There’s no telling how many people would have been at the Boston rally and hearing Monday if NOFA/Mass hadn’t discouraged attendance, but it seems safe to say the number would have been significantly higher.  

People at OCA became ever more committed to organizing the Monday activities after NOFA/Mass pulled out, based on several convictions. First, it’s only through ongoing pressure that regulatory agencies and politicians will make changes to reduce barriers to availability of locally produced products like unpasteurized milk. Such public pressure has pushed legislators to back consumers in California (SB201) and in Wisconsin (even if the governors don’t necessarily go along). Second, organizations can’t get consumers all worked up about an issue, then pull the plug on the effort at the last minute, and expect to automatically be able to gain the same momentum the next time around. And third, there’s a general acknowledgment that the people pushing for the crackdown on raw milk aren’t the people who are most visible–in the Massachusetts case, MDAR commissioner Scott Soares. More on that matter upcoming.

From where I sat, it seemed clear NOFA/Mass decided it could best serve its farmer members by going its own way, essentially throwing Scott Soares a bone to gain favor with MDAR. As I told a number of people at NOFA/Mass, that is most likely an illusion. MDAR’s commissioner has made it clear he is much more concerned about protecting his job than he is about protecting Massachusetts dairy farmers, and besides, memories are short.

No, consumers and farmers need to be united if they are going to have any chance at all against the edifices that are Big Dairy and Big Ag, and the regulators and politicians under their influence. They are playing hard ball.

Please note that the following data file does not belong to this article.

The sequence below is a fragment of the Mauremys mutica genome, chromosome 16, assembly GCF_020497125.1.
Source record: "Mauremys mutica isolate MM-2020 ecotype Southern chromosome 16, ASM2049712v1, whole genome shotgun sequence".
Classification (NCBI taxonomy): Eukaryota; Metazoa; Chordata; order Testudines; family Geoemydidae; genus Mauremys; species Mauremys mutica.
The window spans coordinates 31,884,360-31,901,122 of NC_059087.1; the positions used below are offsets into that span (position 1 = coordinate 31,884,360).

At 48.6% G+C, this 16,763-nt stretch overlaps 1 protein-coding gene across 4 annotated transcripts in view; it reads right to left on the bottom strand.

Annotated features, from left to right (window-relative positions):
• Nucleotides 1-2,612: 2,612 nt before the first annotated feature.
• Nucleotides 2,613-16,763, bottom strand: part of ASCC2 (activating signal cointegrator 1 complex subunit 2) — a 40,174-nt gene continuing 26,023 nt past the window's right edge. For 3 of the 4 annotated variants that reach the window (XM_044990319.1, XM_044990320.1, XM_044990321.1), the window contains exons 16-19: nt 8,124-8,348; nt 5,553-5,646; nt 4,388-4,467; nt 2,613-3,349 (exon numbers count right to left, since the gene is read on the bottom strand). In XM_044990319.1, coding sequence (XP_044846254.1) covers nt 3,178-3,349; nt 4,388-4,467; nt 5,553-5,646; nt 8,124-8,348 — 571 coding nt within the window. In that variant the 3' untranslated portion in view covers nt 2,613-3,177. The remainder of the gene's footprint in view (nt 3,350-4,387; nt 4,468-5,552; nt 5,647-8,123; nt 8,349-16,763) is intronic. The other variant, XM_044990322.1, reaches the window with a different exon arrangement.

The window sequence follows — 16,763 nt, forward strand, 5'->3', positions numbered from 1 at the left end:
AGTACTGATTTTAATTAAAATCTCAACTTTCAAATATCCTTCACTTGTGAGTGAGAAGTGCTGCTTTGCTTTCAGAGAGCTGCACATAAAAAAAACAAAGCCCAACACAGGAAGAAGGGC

Other fallout from the MA DAR pre-hearing and hearing shenanigans: The Organic Consumers Association has filed a complaint with the Massachusetts attorney general charging that MDAR’s failure to allow all consumers to attend the hearing violates that state’s Open Meeting Law. According to OCA’s complaint, “A number of people (we estimate between 50 and 75) were prevented from entering the hearing room by DAR staff who stated that allowing additional people to attend the hearings would exceed the rooms’ capacity.  These people were directed to another room that lacked any visual or sound connection to the hearing room.  Only as individuals left the hearing room were additional people allowed, on a one-by-one basis, to enter the hearing room.”

OCA charges that the attendance limitation was deliberate, stemming from the 5 p.m. Friday press release, and the buy-in by NOFA/Mass. “Responsibility for the size of the room falls upon the agency having control over the arrangements, not upon members of the public who are trying to exercise their rights to address and petition their government…Moreover, the DAR itself anticipated a large amount of interest in its proposed regulations.  In an attempt to reduce attendance, it posted an announcement on its website after hours on Friday, May 7, attempting to withdraw a controversial provision of the proposed regulations and contacted at least one large organization, which withdrew its request for its members to attend.”

Too bad NOFA/Mass, a well-meaning organization over many years, wound up on the wrong side of the events.